At then end of Prone Positioning Part 1, we kept the torso still while we moved our arms. Crawls are initiated when we move our feet. To begin, we start with the set up. It’s similar to the sphinx in that the thumbs are in line with the nose, but the hands remain close together while the elbows are set wide.
1. Knee Slides and Lifts
Turn the head and look in the direction of the moving knee.
You should feel these in your obliques.
Notice how the hips turn in each one of these movements. The moving side will roll upwards. Press down on the opposite forearm to raise the leg. The knee should end up near belly button height.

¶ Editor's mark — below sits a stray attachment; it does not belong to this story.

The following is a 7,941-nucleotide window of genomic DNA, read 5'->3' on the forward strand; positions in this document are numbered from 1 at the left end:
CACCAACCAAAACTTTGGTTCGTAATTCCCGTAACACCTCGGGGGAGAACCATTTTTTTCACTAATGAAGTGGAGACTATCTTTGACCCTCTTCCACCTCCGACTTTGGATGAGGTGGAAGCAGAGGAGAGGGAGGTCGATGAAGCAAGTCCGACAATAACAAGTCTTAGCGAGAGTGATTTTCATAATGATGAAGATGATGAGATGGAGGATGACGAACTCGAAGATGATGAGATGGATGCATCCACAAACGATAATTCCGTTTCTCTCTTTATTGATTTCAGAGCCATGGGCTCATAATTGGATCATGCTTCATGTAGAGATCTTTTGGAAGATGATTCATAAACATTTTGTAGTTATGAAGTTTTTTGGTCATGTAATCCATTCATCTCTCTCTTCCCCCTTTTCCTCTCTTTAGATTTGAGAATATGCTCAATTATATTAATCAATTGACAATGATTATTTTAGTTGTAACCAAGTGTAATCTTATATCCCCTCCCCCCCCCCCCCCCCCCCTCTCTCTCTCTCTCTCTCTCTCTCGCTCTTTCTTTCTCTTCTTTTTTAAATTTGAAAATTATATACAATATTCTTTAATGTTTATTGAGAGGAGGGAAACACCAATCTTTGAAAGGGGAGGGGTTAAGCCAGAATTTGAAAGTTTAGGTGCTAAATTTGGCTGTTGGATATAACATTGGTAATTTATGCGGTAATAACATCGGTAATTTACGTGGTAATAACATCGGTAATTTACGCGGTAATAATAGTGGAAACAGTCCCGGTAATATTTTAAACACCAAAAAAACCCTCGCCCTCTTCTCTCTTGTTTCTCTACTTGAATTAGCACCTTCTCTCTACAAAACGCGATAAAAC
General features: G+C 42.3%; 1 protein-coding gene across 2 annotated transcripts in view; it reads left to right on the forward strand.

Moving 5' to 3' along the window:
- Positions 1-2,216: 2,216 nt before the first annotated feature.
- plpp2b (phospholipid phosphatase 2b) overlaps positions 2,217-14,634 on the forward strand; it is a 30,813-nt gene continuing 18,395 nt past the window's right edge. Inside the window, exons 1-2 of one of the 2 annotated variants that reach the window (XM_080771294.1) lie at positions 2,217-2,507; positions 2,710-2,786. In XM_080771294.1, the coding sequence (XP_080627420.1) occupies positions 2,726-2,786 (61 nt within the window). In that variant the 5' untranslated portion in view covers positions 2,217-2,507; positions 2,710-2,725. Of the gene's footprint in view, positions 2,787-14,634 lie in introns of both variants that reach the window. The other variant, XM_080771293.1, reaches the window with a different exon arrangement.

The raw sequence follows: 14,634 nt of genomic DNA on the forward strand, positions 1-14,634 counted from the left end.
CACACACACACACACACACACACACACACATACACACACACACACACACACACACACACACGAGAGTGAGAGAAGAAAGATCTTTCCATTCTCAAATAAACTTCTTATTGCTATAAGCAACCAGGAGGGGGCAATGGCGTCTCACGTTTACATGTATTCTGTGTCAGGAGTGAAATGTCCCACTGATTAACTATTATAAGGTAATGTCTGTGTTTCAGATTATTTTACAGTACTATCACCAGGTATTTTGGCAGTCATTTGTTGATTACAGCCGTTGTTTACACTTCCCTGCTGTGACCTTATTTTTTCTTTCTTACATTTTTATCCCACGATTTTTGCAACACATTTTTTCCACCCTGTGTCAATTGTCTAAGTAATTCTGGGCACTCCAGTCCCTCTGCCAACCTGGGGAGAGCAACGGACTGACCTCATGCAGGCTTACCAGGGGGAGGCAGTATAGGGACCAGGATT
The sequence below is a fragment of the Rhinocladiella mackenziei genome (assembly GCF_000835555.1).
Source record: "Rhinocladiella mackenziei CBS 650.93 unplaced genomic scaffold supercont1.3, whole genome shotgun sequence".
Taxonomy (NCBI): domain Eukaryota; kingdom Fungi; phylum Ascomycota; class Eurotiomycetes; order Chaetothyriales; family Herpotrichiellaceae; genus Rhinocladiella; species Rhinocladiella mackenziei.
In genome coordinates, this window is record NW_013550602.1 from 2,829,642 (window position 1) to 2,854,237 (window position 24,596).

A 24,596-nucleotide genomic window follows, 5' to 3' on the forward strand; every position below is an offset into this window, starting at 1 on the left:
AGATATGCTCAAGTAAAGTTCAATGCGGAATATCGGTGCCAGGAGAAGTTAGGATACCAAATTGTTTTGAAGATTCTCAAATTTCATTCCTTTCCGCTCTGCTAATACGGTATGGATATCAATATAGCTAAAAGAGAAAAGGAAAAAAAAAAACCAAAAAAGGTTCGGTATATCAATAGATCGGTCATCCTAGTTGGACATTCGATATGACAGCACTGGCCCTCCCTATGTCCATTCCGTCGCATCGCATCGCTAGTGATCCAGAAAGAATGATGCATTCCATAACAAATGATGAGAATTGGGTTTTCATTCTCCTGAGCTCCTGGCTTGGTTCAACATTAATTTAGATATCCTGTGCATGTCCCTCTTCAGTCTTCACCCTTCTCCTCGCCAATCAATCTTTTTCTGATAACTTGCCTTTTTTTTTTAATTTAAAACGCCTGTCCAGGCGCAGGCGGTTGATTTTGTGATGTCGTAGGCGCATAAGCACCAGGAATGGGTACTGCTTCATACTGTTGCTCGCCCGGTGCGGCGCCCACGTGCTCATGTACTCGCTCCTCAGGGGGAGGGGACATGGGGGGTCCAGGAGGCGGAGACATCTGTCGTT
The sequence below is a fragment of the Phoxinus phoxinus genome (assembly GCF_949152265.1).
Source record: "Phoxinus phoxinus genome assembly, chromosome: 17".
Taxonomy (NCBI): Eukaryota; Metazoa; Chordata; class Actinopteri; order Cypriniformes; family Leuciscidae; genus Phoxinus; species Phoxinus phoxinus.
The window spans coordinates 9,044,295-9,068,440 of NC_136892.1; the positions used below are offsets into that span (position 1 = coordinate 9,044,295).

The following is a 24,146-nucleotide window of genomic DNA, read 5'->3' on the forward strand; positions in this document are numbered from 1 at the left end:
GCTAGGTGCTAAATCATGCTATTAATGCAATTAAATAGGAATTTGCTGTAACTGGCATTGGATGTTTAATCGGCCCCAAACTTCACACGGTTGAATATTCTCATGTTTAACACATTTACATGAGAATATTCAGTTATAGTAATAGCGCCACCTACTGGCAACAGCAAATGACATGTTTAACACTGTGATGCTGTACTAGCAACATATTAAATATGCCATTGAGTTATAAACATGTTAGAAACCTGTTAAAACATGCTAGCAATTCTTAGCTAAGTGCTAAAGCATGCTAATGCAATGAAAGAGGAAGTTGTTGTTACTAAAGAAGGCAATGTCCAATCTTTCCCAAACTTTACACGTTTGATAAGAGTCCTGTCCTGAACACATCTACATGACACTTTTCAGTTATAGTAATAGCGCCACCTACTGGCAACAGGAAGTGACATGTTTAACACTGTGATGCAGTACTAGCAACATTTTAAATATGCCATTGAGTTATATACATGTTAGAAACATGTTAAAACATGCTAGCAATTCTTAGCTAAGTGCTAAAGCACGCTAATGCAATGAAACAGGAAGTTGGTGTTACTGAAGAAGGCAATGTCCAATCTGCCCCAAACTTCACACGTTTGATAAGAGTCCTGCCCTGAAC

2. Static Elbow to Knee Crawl
Start off center with opposite elbow and knee raised.
(Same as knee slide with a reach of the opposite elbow)
Pivot off the up knee and elbow.
To reverse, use the same, now lower elbow and knee to return to starting position.
The limbs that move stay moving and the limbs that support stay supportive throughout both directions of the movement.
The hips move in a diagonal motion, which is made very apparent from the aerial view.
Why are we off the hands and feet? To keep the core, hips, and shoulders honest. Shortened levers have less cheats for stability.
Below Dewey Nielsen takes the static crawl locomotive, and brings in a bear crawl.
Value the control.
When you lift something up you must also press something else down
Look in the direction of the moving knee
The hips turn when on the knees and elbows are on the ground
Static crawls start with one elbow and the opposite knee up
The same elbow and knee that push you up on the static crawl reverse you to start position